The river is the site of many hydroelectricity projects. The Waitaki dam was built first, between 1928 and 1934 – without earth-moving machinery. Lake Pukaki was initially dammed between 1945 to 1951, to provide storage and flow control. This was followed by the Benmore Dam, creating Lake Benmore, in 1965. The Aviemore Dam was then commissioned in 1968, creating Lake Aviemore. The trail dances and weaves its way around these lakes and dams. The Lake Benmore section is due for more trail expansion, with a super scenic singletrack under construction. This new section, opening in the coming months, will mean the end of any State Highway riding on this trail.
Kurow – quaintness and real country character greeted us as we bowled into town amid brief showers. The town is nestled in the Waitaki Valley and the high mountains that surround it were layered in thick black cloud. I was thankful to be getting off the bike at this point. After a scrub up, we visited Ostler Wines. The locals of the region, Jim and Anne Sinnott Jerram[CM1] , swung open their doors for us and welcomed us in like one of their own. They’ve converted the old post office into their cellar door. Long conversations smattered with sips of fine vino and wedges of cheese followed. Jim and Anne both bike and could relate to our stories; they understand why the trail has become so popular. They are incredibly genuine and it’s their hard yakka that has made the winery work. Jim spent his youth on Minaret Station, so knows a thing or two about hard work.
Jim was kind enough to show us around the winery. The rolling vistas and slope of the land help the grapes grow in this relatively new area for wine. However, Central Otago is just over the hill, so it makes sense for this area to see more wineries popping up. Jim’s passion is infectious, he’s proud of what he’s created - and rightly so. There are no easy yards with wine - you’re at the mercy of the land and weather. Being our newfound friend, Jim showed us around the winery before taking us flying. Yes, flying! His neighbour owns an old school ski plane, and Jim’s other passion happens to be flying – so, why not?! We took in the sights of the Southern Alps, which gave us real perspective of the land we’d traversed by bike. While Jim’s interests stretch from wine-making to flying, what really stands out is his southern hospitality and charm. If it wasn’t for the bike taking me into places like Kurow, I may have never met Jim. I like the fact these small towns get opened up by way of cycle trails going through them.
Ōamaru – it’s got style and historic character. Before we reached the seaside town, we traversed rolling green pastures and large boulders surrounded by limestone escarpments. We reached the distinctive Elephant Rocks, which are similar to Stonehenge. This is quite a site (and a sight!) with grey statue-like rocks set amongst lush green pastures. After that, we descended down one of the best parts of the trail into Rakis Railway Tunnel, then onto a fast and flowy trail. I’m not sure if it was because it was downhill and we could ride at more speed, or that the ride was nearing the end, or that the trail was in good condition. Either way, Bob and I had a ton of fun on this section.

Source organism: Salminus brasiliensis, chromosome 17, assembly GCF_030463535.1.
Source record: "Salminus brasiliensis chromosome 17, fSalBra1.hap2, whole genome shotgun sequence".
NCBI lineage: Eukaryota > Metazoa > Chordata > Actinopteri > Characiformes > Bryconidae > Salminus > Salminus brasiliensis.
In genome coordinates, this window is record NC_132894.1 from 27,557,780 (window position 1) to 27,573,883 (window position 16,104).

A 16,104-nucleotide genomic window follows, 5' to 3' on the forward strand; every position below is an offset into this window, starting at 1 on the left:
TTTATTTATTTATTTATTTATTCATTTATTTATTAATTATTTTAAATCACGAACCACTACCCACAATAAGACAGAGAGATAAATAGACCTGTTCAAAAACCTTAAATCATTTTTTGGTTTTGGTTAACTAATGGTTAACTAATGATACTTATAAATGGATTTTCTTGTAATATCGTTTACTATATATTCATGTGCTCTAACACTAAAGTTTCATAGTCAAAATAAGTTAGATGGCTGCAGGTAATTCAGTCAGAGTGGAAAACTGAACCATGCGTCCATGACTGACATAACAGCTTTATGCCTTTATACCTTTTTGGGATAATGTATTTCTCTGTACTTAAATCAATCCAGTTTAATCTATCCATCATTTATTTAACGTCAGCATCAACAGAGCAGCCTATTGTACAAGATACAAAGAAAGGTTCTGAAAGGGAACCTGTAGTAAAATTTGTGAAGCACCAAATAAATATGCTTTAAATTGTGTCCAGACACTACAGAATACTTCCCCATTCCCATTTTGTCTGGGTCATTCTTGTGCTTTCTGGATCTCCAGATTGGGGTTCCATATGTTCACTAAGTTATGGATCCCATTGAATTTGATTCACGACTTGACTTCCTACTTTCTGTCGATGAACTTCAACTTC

We ended the Alps 2 Ocean journey on the Pacific Ocean in Ōamaru. This place has a ton of heritage. We pedalled through the once-working port and down the lanes with their old buildings - being on a bike allowed us to take in the surrounds. Ōamaru is steeped in Māori and early European settler history. Victorian streetscapes, museum collections, Steampunk HQ and gorgeous galleries filled with local art meant there was something to look at everywhere we turned. It’s no secret that the reason the buildings are so great is because, in the boom time of the late 1800s, these amazing structures were built on credit - and the promise of a future prosperity that never quite materialised. This meant hard times for those involved in the town’s economic downturn, but it now means the buildings largely remain true to their Victorian heritage. Over the last 20 years the town has really started to re-invent itself, becoming one of the first New Zealand towns to realise its heritage was an asset. To this day, 70 buildings are registered as Category 1 or 2 Historic Places on the Heritage New Zealand register, making Oamaru worthy of a visit as we move through hard economic times ahead.
This is part of the country that offers so much. From the epic mountains and rolling country hills to the old town on the sea. It offers diversity and uniqueness but most of all it holds its own charm. The history goes back a long way and you can feel the ‘mana’ of the area. The people make this place shine and it’s those experiences we held true when we returned home. We wouldn’t have seen most of these places in a car, or whizzing past on a tour bus. The immersion of being out there amongst the land means we were completely focused on the journey, not the destination. This fills your tank, even when you didn’t realise it was empty. After riding with the glacial flow in early spring, a return during our autumn or summer season has just been added to our list of things to do.
A big thanks to Tourism Waitaki and the Alps 2 Ocean community for hosting us on this journey. And we’d like to wish Ōhau Village and surrounding area which was recently devastated by NZ’s largest wild fire (Lake Ōhau Lodge was completely spared) a strong and quick recovery.
To learn more about the trail and it's partners click here.
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Words: Liam Friary
Images: Cameron Mackenzie